• Users Online: 633
  • Home
  • Print this page
  • Email this page
Home About us Editorial board Search Ahead of print Current issue Archives Submit article Instructions Subscribe Contacts Login 


 
 Table of Contents  
CASE REPORT
Year : 2015  |  Volume : 42  |  Issue : 1  |  Page : 45-48

Lipoma arborescens: is it the cause or effect?


1 Department of Radiodiagnosis, J N Medical College, Aligarh, India
2 Department of Orthopedics, J N Medical College, Aligarh, India
3 Department of Pathology, J N Medical College, Aligarh, India

Date of Submission01-Jan-2014
Date of Acceptance29-Oct-2014
Date of Web Publication22-Apr-2015

Correspondence Address:
Saifullah Khalid
Assistant Professor, Department Of Radiodiagnosis, Jawaharlal Nehru Medical College and Hospital, AMU, Aligarh - 202 002, Uttar Pradesh
India
Login to access the Email id

Source of Support: None, Conflict of Interest: None


DOI: 10.4103/1110-161X.155652

Rights and Permissions
  Abstract 

Lipoma arborescens is benign villous lipomatous proliferation of the synovium. The fronds-like masses are non-neoplastic fatty deposits on the synovium. The word arborescens is a Latin term meaning 'tree-forming' or 'tree-like'. This article presents two cases of young adults who presented with pain and swelling around knee joint and were diagnosed on the basis of characteristic MRI findings, and hence signifies the role of MRI in diagnosing the cause of inflammatory synovitis in young patients. In addition, MRI helped in deciding the management of these patients. There was significant symptomatic improvement seen on follow-up, which further helps to strengthen the hypothesis that underlying lipoma arborescens could be a rare underlying cause for undiagnosed inflammatory synovitis in young adults.

Keywords: inflammatory synovitis, knee effusion, lipoma arborescens, MR


How to cite this article:
Khalid S, Asif N, Afrose R, Faizan M, Khalid M, Sherwani RK. Lipoma arborescens: is it the cause or effect?. Egypt Rheumatol Rehabil 2015;42:45-8

How to cite this URL:
Khalid S, Asif N, Afrose R, Faizan M, Khalid M, Sherwani RK. Lipoma arborescens: is it the cause or effect?. Egypt Rheumatol Rehabil [serial online] 2015 [cited 2019 Oct 16];42:45-8. Available from: http://www.err.eg.net/text.asp?2015/42/1/45/155652


  Introduction Top


Lipoma arborescens (LA) is a rare, idiopathic synovial disorder characterized by frond-like, non-neoplastic, fatty deposition on the synovium. In most cases, it is idiopathic in nature or seen in association with degenerative joint disease or rheumatoid arthritis [1],[2],[3] . Recently, it has been suggested that LA could be associated with undiagnosed inflammatory synovitis, especially in young adults [4],[5],[6] . This report of these two cases stresses the possibility of an association between LA and inflammatory synovitis and highlights the role of MRI in helping to reach the diagnosis and decide proper management. The importance of correct diagnosis is that these patients undergo arthroscopic synovectomy or radiosynovectomy using 185 MBq yttrium-90 colloid rather than receiving oral medication.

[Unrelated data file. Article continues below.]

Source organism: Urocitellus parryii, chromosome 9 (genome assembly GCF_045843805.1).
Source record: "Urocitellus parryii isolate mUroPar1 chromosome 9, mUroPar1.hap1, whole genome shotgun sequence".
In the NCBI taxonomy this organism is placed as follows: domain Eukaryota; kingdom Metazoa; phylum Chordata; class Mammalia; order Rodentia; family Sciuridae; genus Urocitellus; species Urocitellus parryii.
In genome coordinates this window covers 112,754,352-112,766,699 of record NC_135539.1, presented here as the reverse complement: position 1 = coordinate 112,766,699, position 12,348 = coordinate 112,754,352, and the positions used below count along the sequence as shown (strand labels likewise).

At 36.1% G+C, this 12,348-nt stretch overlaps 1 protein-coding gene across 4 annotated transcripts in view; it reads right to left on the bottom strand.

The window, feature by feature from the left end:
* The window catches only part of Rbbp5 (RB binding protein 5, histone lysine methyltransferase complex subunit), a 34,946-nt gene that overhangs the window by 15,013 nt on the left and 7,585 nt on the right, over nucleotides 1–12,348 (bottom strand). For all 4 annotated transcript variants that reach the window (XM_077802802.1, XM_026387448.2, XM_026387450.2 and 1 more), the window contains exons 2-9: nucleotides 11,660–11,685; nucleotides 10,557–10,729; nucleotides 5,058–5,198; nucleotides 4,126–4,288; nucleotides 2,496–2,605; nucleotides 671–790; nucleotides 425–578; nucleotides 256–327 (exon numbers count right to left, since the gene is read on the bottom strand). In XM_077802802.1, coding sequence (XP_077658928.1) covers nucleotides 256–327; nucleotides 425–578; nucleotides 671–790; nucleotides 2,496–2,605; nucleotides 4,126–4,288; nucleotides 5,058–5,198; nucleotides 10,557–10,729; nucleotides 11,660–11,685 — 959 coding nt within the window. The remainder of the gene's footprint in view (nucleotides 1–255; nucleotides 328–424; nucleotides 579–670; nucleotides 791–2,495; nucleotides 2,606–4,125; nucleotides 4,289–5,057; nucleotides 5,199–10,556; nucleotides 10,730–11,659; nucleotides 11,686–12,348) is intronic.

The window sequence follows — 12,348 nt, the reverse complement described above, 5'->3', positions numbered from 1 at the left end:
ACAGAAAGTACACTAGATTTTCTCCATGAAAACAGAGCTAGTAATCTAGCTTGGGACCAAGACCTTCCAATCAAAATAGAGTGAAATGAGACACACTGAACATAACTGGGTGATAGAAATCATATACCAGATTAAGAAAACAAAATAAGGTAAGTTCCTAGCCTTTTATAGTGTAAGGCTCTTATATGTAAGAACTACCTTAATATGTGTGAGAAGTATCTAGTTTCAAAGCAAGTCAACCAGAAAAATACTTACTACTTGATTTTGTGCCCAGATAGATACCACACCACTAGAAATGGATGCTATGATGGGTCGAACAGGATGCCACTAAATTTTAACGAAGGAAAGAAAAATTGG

Case report Top


Case 1

A 25-year-old male patient presented with pain and swelling around right knee joint. There was no history of trauma to the knee or recent episode of fever. He had a similar episode 2 months earlier and was treated with oral medications, nature of which is not known. Clinical examination revealed suprapatellar fullness; however, there was no joint tenderness or redness of the overlying skin. There was neither similar medical family history nor any complaints in other axial or sacroiliac joints.

A plain radiography of knee joints was advised, which showed neither bony or articular abnormality nor any periarticular osteopenia. Suprapatellar fullness was noted. A diagnostic aspiration of the synovial fluid turned out to be inflammatory in nature (white blood cell count 8600/mm 3 ; polymorphs 93%; lymphocytes 2%, and mononuclear cells 5%). Rheumatoid factor, anticyclic citrullinated peptide antibodies, and antinuclear antibody tests were negative. A provisional diagnosis of inflammatory synovitis was considered. He was advised MRI knee to look for any synovial or intra-articular pathology. MRI showed frond-like intra-articular synovial masses, which were hyperintense on both T1W and T2W sequences suggestive of fatty origin. This was confirmed on fat-saturation sequences, when the lesion became hypointense. There was no evidence of underlying bone erosions or degenerative changes. Gadolinium-enhanced MRI showed synovial enhancement with mild thickening ([Figure 1]). Thus, a diagnosis of LA with inflammatory synovitis was made. The patient underwent arthroscopy, which showed pinkish-white frond-like proliferation along synovial lining in suprapatellar region ([Figure 2]). Therapeutic synovectomy was performed and histopathological examination showed them to be composed of mature adipocytes with chronic inflammatory cells ([Figure 3]). The patient was last examined clinically as well by high-frequency ultrasound at 5-month follow-up. He has no recurrence or further complaints in other joint. There was no positive finding on ultrasound imaging.